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Topic: New robot:battery drainage advice, mechanical design improvement (Read 3 times) previous topic - next topic

supercap

i just finished my first arduino based robot/vehicle. But i have a few problems:
- the vehicle only goes about 3mph (w/ x2 9-18v dc motors, opperating at 18v). I thought that the motors (even with only 2) would be able to go much faster than that...
- the motors have massive battery drain. after 1 minute of use with x2 new 9v batteries the voltage dropped to 16v. I didnt think that the drain would be that bad.

What can i do about the drain? How can i increase the speed?
The vehicle w/ x2 9v batteries weighs 519g, 9v battery weighs 47g, wheel (from hobbyshop, plastic, black, with no traction) weighs 5g, motors weigh 53g.

supercap


RuggedCircuits

First, 9V batteries do not have a lot of capacity. It is easy to drain them quickly when driving motors. I would instead start with a AA-battery pack. Besides, a 9V battery will lower its voltage while it is being drained of current (the bigger the drain, the bigger the voltage drop) so measuring 16V from a 2-battery pack under current load is not a surprise.

It's also not clear what you are using for driving the motors. It looks like you have a homebuilt H-bridge on a breadboard. What kind of transistors are you using? Often times people will use MOSFET's that are not logic-level and need more than 5V to turn them on, so they don't turn fully on and their motors do not perform as expected.

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The Rugged Motor Driver: two H-bridges, more power than an L298, fully protected

supercap

-RuggedCircuits
Thanks for the explanation. Im fairly certain that its not the transistors (i was going to mention that). They're NPN's. Here's the datasheet http://www.google.com/url?sa=t&source=web&cd=1&ved=0CBgQFjAA&url=http%3A%2F%2Fdalincom.ru%2Fdatasheet%2FFJL6920.pdf&ei=OM9-TZ_dAsia0QGxz5yBCQ&usg=AFQjCNHe1lRh5CMgc0MqnxRBijgwsSa67Q. They aren't currently set up in an h bridge (though i will implement this later). The arduino pins drive the transistors without a biasing resistor, so i figured that the current provided would be enough to fully saturate the tranistors. But maybe i am wrong? probably yes...if iam, i guess i will just use smaller signal transistor to provide the current necessary to turn on the power npns. Thanks for the advice.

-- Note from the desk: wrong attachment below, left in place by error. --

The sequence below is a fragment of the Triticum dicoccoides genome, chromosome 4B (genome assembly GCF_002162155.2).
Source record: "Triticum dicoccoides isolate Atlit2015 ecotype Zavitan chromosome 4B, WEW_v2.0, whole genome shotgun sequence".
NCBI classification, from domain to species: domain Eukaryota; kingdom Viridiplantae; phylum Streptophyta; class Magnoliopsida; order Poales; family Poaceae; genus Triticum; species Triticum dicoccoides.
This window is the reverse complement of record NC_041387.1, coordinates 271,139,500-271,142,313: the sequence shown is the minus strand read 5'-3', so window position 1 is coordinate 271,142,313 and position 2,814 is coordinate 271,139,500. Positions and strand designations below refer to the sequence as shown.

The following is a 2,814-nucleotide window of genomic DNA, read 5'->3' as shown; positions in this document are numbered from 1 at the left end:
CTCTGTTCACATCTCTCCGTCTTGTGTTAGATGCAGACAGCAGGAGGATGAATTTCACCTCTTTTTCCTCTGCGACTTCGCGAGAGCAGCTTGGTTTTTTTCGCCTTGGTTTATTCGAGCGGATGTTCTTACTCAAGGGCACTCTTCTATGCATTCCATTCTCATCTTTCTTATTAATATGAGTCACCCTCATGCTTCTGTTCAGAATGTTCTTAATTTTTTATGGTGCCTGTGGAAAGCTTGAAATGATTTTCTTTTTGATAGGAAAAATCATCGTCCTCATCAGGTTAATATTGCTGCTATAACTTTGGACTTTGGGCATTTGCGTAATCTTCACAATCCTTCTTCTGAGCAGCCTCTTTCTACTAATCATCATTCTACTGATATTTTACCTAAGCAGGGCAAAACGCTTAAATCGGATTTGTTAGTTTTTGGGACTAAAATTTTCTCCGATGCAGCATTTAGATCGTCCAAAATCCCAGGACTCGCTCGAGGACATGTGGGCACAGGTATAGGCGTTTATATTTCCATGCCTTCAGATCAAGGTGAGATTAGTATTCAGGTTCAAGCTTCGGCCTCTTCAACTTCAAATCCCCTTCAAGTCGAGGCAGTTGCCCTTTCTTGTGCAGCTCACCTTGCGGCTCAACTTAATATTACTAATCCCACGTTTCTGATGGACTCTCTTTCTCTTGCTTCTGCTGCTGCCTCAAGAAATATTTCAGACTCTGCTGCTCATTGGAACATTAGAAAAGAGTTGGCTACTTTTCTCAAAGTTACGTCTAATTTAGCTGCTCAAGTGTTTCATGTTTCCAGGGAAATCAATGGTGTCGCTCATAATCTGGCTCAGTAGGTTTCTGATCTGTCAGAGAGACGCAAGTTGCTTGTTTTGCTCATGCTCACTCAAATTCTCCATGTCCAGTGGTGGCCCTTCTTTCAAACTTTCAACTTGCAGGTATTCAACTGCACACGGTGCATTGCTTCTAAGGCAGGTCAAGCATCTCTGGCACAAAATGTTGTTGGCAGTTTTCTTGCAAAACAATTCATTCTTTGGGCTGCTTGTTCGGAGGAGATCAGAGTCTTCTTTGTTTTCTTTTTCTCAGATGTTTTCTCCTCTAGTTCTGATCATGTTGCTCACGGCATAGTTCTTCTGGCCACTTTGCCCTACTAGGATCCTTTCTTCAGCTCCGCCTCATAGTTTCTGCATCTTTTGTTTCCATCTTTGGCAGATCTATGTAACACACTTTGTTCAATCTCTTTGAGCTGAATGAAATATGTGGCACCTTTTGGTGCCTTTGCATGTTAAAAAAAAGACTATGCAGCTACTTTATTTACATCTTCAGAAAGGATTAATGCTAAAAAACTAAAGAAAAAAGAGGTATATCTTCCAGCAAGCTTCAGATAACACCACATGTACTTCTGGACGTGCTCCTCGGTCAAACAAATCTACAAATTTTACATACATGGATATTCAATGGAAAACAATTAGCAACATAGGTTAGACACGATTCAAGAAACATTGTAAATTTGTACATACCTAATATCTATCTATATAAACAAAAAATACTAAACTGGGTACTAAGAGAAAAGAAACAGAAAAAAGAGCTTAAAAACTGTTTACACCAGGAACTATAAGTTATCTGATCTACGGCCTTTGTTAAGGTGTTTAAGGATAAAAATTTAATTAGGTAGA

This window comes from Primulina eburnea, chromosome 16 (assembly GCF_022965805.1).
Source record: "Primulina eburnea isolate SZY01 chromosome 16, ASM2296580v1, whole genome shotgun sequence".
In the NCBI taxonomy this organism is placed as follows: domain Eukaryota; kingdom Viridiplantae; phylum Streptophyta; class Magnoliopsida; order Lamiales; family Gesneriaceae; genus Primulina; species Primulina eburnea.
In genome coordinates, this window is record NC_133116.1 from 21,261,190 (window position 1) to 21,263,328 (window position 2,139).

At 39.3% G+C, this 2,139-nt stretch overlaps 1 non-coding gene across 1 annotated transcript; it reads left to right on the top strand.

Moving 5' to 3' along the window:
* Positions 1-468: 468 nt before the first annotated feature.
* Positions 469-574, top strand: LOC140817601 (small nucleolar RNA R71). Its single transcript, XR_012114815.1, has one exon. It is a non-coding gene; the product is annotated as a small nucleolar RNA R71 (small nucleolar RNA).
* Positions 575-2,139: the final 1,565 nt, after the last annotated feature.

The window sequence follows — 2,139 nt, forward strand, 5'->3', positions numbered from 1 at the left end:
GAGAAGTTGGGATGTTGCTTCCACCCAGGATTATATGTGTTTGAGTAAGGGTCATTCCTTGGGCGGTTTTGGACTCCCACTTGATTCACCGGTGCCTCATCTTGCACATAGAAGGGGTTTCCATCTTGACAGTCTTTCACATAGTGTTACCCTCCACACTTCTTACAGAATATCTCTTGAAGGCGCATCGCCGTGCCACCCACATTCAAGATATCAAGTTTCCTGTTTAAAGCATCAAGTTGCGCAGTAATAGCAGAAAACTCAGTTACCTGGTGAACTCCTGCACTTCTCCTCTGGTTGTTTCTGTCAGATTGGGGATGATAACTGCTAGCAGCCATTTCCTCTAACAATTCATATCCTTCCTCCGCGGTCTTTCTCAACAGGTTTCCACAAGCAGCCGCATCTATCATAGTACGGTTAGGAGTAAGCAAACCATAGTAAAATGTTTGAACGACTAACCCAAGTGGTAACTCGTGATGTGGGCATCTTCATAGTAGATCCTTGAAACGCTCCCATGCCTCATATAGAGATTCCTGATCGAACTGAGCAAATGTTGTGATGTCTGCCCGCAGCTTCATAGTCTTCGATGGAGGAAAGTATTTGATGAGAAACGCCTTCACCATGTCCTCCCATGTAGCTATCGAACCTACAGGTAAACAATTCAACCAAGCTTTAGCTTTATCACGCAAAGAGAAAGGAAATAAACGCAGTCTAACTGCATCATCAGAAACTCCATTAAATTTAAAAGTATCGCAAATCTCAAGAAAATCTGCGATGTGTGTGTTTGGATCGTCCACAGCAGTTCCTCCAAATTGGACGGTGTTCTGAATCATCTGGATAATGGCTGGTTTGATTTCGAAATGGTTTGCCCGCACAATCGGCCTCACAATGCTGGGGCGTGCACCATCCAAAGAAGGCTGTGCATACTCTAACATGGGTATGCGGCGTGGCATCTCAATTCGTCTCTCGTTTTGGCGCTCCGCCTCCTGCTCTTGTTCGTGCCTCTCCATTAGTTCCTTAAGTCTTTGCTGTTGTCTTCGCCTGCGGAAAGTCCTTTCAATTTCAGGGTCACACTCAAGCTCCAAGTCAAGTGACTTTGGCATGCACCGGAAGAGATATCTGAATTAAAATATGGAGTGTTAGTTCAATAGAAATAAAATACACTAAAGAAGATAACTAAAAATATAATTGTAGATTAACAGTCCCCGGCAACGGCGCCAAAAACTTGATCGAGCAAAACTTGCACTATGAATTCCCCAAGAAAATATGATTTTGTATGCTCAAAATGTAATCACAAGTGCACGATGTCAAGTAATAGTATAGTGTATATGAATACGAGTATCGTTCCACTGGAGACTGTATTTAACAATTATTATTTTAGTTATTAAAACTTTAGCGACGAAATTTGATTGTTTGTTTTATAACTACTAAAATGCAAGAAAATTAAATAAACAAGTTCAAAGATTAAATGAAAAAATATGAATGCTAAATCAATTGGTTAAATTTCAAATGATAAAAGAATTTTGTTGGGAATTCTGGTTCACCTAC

RuggedCircuits

Those are really killer transistors....1700V! But overkill for this application. And a transistor rated for that voltage won't have as good current gain as a lower-voltage transistor. Indeed the datasheet suggests the current gain is only about 8 at Ic=1A meaning you'd need 125mA out of the Arduino pin to get 1A of motor current.

You'd be better off with a MOSFET or a higher-gain BJT. And driving a BJT base without a resistor is a bad idea as you may damage your Arduino. There really isn't anything to limit the current out of the I/O pin.

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The Gadget Shield: accelerometer, RGB LED, IR transmit/receive, speaker, microphone, light sensor, potentiometer, pushbuttons

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